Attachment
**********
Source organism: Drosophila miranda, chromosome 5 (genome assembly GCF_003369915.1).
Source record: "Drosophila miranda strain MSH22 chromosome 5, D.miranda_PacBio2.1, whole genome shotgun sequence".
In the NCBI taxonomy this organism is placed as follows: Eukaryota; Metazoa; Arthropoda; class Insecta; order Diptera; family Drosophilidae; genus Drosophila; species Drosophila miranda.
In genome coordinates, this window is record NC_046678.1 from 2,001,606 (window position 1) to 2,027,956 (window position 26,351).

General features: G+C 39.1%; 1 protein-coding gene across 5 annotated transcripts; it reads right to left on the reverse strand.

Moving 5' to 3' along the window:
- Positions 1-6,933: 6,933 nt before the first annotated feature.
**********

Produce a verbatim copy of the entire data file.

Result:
Source organism: Drosophila miranda, chromosome 5 (genome assembly GCF_003369915.1).
Source record: "Drosophila miranda strain MSH22 chromosome 5, D.miranda_PacBio2.1, whole genome shotgun sequence".
In the NCBI taxonomy this organism is placed as follows: Eukaryota; Metazoa; Arthropoda; class Insecta; order Diptera; family Drosophilidae; genus Drosophila; species Drosophila miranda.
In genome coordinates, this window is record NC_046678.1 from 2,001,606 (window position 1) to 2,027,956 (window position 26,351).

General features: G+C 39.1%; 1 protein-coding gene across 5 annotated transcripts; it reads right to left on the reverse strand.

Moving 5' to 3' along the window:
- Positions 1-6,933: 6,933 nt before the first annotated feature.